Posted: 2:40 p.m. Monday, April 22, 2013
Kevin Knight is in the cemetery construction business; he's also in the business of helping veterans reenter civilian life.
Most little boys dream of becoming fire fighters, professional athletes, or race car drivers when they grow up. Kevin Knight, founder and CEO of Knight Solutions, dreamed of owning his own company.
Knight joined the army directly out of high school in 1987 (he was discharged before being sent overseas because of a detached retina), excelled as a student (obtaining degrees from Norfolk State University and the University of Cincinnati), and made a good living working in management positions at a series of Fortune 500 companies, including General Motors.
But the entrepreneurial itch never went away; Knight wanted his own business. Not only that, he wanted a business that could give back--having trained as a soldier, he was particularly aware of the problems facing fellow veterans attempting to reenter civilian life.
In 2005, Knight finally made his boyhood ambition a reality, founding Knight Solutions, a construction company that hires veterans to construct buildings, renovate cemeteries and work on ground maintenance. It started with a $50,000 loan from the government reserved for disabled veterans. In the beginning, he was the only employee, and still held a full-time day job as a business manager at REHAU, a global polymer processing company.
Initially, Knight hired veterans to work on small-scale renovations, like restoring parking lots. The company quickly established a solid performance record and, in 2008, Knight was able to quit his day job and focus all his energy on the fledgling company.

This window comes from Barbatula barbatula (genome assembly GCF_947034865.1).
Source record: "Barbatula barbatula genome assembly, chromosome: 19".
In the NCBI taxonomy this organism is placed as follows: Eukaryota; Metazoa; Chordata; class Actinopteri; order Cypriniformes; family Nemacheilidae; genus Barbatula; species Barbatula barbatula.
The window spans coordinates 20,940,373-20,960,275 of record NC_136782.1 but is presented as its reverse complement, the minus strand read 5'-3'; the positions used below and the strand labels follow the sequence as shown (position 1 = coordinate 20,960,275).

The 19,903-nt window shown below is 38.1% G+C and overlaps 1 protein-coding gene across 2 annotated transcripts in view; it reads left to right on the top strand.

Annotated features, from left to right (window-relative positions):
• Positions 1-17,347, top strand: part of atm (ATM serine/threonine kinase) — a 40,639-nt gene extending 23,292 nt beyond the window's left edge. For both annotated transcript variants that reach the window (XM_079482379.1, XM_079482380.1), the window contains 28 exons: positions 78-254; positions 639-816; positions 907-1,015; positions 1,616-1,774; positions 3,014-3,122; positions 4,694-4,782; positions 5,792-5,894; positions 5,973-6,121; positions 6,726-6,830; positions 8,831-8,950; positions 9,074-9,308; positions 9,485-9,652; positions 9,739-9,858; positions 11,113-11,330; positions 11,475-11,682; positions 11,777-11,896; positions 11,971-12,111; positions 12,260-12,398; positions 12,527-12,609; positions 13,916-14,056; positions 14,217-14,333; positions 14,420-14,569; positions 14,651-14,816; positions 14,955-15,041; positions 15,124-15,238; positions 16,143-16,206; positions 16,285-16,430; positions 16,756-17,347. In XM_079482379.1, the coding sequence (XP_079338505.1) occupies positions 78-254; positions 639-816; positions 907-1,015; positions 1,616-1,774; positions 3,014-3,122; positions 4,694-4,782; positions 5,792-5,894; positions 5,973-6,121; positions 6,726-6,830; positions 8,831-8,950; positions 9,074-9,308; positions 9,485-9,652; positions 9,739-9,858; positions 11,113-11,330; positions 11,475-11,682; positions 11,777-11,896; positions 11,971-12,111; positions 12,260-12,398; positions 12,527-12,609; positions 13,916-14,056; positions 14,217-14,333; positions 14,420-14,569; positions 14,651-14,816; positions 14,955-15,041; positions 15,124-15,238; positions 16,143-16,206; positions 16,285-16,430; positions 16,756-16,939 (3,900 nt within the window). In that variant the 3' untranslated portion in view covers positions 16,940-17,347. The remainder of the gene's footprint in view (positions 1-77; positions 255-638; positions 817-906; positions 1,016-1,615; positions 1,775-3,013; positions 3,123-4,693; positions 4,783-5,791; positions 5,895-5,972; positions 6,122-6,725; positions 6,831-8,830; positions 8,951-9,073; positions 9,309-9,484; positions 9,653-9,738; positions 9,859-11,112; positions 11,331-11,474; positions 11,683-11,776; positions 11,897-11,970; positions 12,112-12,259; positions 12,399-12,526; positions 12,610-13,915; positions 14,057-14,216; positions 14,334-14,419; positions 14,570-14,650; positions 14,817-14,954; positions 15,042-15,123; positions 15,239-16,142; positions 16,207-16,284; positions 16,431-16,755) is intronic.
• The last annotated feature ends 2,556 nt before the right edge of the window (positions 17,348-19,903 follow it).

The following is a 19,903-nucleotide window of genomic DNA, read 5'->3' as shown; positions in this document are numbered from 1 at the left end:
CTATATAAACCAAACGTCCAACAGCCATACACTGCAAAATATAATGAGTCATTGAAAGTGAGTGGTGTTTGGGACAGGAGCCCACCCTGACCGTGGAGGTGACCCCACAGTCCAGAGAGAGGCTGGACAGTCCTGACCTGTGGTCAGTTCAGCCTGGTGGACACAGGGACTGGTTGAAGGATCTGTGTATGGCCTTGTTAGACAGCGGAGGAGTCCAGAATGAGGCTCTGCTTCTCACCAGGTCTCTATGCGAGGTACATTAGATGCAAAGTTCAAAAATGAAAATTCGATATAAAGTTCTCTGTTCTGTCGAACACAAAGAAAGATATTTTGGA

Today Knight Solutions has 112 employees, primarily veterans; the company has taken in over $16 million in 2012 and boasts an astonishing three-year growth rate of 1,472 percent.
It’s no wonder, then, that the Leeburg, Virginia-based Knight Solutions is one of the companies currently vying for a spot on the 2013 Inc. 5000. As applicants arrive, we thought it would be worthwhile to shine a spotlight on some of these fast-growing companies. (For more information and to apply, go here).
Knight credits his time working at big companies such as GM and REHAU for teaching him the nuts and bolts of running a business. “I learned the practical things: the procedures, the processes that are required for the healthy maintenance of any organization,” Knight says.
At Knight Solutions, however, Knight runs things a little differently than a typical corporation. Having spoken extensively with fellow veterans about their fears of assimilating after serving, Knight understands that one of the thorniest issues of re-entering civilian life is the contrast between the strict organization of military service, and the messiness of the regular world.
To help veterans transition, Knight models his company’s structure on military hierarchy. “Especially when we’re out in the field, we try to make sure there is a proper chain command and a proper line of communication, so that everyone feels part of the mission,” he says.
Besides employing veterans, Knight is proud that his company has worked to restore national cemeteries across the country and create the respectful environment fallen soldiers deserve.“Before we came along, they’re were not enough people doing what we do.” Some cemeteries were in bad disrepair.
“We raise the headstones, and realign them because over time, erosion allows headstones to shift out of line and sink. We want the headstones to stand straight, in a line, like soldiers,” he says.
Knight Solutions has been awarded a bevy of contracts for personal and government properties; the company received its first national contract in 2009, when it restored the Winchester National Cemetery in Virginia. Since then, Knight Solutions has worked on a number of national cemeteries across the country. Still, the Winchester National Cemetery remains Knight’s favorite project.
“There were only ten of us. It was the most memorable experience, because it was our first,” Knight says. “There was just so much history there.”